Recovery Connections

John Schwary is CEO of Transitional Living Communities, an 900-bed recovery program he founded in Mesa, Arizona January 9, 1992, when he had a year sober. He's in his 30th year of recovery.

In these posts, he views life mostly through the lenses of recovery. While the blog is factual, he often disguises events and people to protect anonymity.

Tuesday, November 26, 2019


Today I was at my dermatologist's office to have a growth removed from my forehead.

As he was describing the procedure, he explained that he was going to be careful when he closed the wound so he wouldn't leave a scar. I replied that while I appreciated his doing a good job I told him that I didn't think it would make much difference because not many people – if any – pay much attention to what my 80-year-old forehead looks like. I believe that people don't care much what any of us look like – they're usually quite interested in what they look like.  And understandably so,

In any event,  he completed the process much sooner than they'd planned and now I'm at home writing about my experience at the doctor's office.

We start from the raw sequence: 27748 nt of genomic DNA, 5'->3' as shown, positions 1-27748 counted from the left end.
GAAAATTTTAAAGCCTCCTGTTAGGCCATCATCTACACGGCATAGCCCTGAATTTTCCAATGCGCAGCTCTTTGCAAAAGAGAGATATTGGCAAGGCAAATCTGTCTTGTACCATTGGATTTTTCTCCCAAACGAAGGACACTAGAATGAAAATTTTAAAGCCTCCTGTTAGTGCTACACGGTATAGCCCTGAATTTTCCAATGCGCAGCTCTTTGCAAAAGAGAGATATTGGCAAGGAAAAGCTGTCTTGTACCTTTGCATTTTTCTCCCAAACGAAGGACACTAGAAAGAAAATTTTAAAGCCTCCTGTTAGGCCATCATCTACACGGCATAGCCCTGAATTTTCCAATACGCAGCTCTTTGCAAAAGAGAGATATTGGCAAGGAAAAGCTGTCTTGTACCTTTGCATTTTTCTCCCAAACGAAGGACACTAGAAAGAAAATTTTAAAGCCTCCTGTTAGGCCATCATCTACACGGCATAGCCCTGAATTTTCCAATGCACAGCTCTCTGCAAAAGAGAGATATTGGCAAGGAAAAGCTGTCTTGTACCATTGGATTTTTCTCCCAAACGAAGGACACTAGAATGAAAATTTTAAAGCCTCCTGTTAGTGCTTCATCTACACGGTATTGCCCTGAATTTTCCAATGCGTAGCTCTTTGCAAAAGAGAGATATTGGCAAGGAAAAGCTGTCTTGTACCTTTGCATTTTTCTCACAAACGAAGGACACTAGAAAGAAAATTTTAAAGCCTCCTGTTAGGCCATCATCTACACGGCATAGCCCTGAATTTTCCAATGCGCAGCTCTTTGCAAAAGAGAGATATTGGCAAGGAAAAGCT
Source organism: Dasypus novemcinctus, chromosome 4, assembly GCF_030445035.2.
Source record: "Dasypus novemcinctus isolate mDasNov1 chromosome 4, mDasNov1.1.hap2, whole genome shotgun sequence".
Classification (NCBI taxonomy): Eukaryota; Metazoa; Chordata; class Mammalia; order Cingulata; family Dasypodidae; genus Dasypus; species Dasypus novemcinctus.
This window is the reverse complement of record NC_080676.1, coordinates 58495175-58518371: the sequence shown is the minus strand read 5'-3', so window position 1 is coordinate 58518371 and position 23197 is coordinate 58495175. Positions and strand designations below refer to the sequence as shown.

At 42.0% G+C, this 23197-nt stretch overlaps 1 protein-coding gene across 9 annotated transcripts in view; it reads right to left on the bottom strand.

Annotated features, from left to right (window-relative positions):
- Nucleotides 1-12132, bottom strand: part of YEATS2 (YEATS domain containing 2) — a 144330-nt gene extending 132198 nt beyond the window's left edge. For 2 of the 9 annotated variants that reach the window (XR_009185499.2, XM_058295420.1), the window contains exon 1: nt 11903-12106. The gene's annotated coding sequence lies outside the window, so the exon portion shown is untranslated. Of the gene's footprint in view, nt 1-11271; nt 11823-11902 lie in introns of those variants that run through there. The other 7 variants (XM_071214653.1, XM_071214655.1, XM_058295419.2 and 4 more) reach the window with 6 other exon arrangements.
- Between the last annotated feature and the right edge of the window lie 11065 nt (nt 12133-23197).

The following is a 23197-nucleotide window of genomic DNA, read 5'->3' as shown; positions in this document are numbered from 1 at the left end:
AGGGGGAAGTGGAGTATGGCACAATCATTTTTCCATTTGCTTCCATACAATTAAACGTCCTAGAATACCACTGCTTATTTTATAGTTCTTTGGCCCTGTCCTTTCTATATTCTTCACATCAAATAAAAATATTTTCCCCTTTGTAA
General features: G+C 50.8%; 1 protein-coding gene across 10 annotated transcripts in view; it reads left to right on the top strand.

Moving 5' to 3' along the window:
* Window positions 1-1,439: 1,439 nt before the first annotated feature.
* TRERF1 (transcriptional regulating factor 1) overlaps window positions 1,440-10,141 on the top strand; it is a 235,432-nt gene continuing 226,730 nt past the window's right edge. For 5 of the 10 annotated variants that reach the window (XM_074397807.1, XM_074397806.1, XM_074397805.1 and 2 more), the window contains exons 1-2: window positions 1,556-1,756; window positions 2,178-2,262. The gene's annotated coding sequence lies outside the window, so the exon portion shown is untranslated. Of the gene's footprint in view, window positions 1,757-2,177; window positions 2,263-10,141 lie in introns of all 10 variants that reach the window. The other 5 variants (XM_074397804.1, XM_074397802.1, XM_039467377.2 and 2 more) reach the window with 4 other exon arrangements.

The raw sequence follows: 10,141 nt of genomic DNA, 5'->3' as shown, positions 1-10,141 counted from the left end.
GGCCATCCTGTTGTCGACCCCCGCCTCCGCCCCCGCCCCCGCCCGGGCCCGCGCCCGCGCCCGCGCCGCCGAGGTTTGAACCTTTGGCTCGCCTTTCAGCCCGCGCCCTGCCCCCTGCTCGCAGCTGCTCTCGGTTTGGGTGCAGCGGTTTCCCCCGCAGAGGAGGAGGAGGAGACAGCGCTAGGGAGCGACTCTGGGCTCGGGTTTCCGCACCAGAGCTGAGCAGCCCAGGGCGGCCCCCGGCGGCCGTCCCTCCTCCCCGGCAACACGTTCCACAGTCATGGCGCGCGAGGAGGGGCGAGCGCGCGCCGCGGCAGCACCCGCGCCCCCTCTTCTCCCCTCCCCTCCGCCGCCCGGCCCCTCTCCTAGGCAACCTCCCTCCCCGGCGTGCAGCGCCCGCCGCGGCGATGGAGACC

As I was driving home I reflected upon the years I was raising my teenage daughter. If she had even a small pimple or blackhead she would want to stay home from school. While I never let her I did try to explain that people weren't too concerned about how she appeared because they spent a lot more time thinking about their own appearance. I'm not quite sure she was mature enough to understand exactly what I was saying because I'm sure, that to her, that small flaw was the size of Mount Vesuvius. And that she would be ostracized for the rest of the school year if anyone noticed it.

I think vanity has  made changes in our culture. The other day I went into the restroom at a local restaurant to wash my hands and noticed there were no mirrors. And that isn't the first time I experienced that. But on this last occasion I happened to run into the manager – a fellow I've known for some time – and asked him about the mirrors. He explained that he'd been forced to remove them, because many of his employees – from waiters to busboys – seemed to spend an inordinate amount of time in front of them. He learned that whenever he was missing an employee, he could usually find them in front of the mirrors, admiring themselves.

As we grow older we realize that it's not who we are on the outside – it's what we are on the inside that determines what the world thinks of us. The superficial distortion looking back at us from the mirror rarely seems to improve.

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